The closest any paper in the recent Brookings symposium comes to addressing that question directly is Edwards (2005), whose view is echoed less clearly in a number of discussions. The basic idea can be summarized as follows: there has been an upward shift in the proportion of U.S. assets that foreign investors want to hold in their portfolios. As long as foreign investors are still in the process of moving to this new, higher share of dollars in their wealth, their actions generate a large capital flow into the United States. But the capital flows needed to maintain an increased dollar share in portfolios are much smaller than those required to achieve that share. So once the desired holdings of U.S. assets have been achieved, the argument goes, capital flows into the United States will drop off sharply, leading to an abrupt decline in both the current account deficit and in the dollar.
There are a number of questions we could raise about this story, but one that seems particularly germane is that of expectations: won’t investors see this coming? If they do, the dynamics will be very different. The initial shift into dollars, and hence initial capital inflows, will be damped by expectations of future depreciation. On the other hand, capital inflows will be sustained much longer, because dollar assets will become more attractive over time as the dollar drops toward its long-run sustainable level, reducing the need for further depreciation. So the whole process will be smoothed out. In fact, that’s the adjustment process described by another paper in the same conference, Blanchard, Giavazzi, and Sa (2005), which does not imply a dollar plunge. So to get the kind of sudden stop envisaged by Edwards and others, investors must be myopic: they must fail to understand the unsustainability of the current exchange rate.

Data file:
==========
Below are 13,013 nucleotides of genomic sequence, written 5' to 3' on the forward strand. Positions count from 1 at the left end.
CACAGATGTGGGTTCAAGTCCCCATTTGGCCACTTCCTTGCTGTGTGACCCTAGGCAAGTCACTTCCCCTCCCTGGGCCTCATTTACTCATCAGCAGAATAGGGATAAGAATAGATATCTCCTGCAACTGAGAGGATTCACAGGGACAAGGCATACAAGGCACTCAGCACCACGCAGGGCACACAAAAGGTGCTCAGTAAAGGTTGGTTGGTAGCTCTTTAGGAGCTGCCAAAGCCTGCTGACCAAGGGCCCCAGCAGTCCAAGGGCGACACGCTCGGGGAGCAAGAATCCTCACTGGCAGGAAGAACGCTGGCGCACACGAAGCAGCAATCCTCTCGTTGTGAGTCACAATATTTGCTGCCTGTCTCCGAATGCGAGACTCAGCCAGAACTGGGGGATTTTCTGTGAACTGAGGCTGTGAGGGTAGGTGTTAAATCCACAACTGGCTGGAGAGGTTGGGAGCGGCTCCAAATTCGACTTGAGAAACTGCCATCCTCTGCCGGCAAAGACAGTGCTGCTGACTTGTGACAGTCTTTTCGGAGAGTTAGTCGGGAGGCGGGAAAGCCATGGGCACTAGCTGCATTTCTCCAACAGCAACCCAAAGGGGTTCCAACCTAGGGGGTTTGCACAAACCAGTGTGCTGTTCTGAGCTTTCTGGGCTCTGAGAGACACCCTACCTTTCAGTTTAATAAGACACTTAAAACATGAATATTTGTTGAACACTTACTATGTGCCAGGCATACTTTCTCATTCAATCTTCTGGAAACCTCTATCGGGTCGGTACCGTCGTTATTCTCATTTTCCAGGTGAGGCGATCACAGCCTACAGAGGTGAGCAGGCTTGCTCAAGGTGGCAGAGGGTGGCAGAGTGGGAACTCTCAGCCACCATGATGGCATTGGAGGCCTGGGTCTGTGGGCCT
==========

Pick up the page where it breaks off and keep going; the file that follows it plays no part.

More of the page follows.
Once we’ve introduced the possibility of investor myopia, however, we’ve also introduced the possibility that this myopia will eventually be cured by events: at some point it will become obvious to investors that the dollar must decline – and at that point it will, suddenly. And this brings us to an approach I and others took to the question of prospects for a dollar plunge more than 20 years ago.
Two decades ago the United States was in a position that resembled the present in some important respects. The country had a large current account deficit, although it was only half as large relative to GDP as the deficit today. Then as now some people argued that this deficit could be sustained indefinitely. Others, myself included, argued that the dollar was in for a fall (Krugman 1985.) And some (but not me) argued that this fall would have dire consequences (Marris 1985.) Fortunately, although the dollar did fall, the predicted evil effects failed to materialize.
At the time I suggested an approach to thinking about the prospects for a dollar plunge that I believe is once again useful, although the modeling framework here is different. The key to this approach is arguing that the real question isn’t whether the dollar must eventually depreciate. It’s whether the dollar must eventually depreciate at a rate faster than investors now expect. That is, the only reason to predict a plunge is if we believe that today’s capital flows are based on irrational expectations – that the future path of the exchange rate that investors expect is inconsistent with a feasible adjustment path for the balance of payments. If markets are failing to take the required future fall of the dollar into account, they will eventually have a “Wile E. Coyote” moment1, when they look down and realize that nothing is supporting the currency. At that point the dollar will plunge. That is, we’re looking for evidence that investors aren’t properly forward-looking, and that an abrupt exchange rate adjustment will occur when reality bites.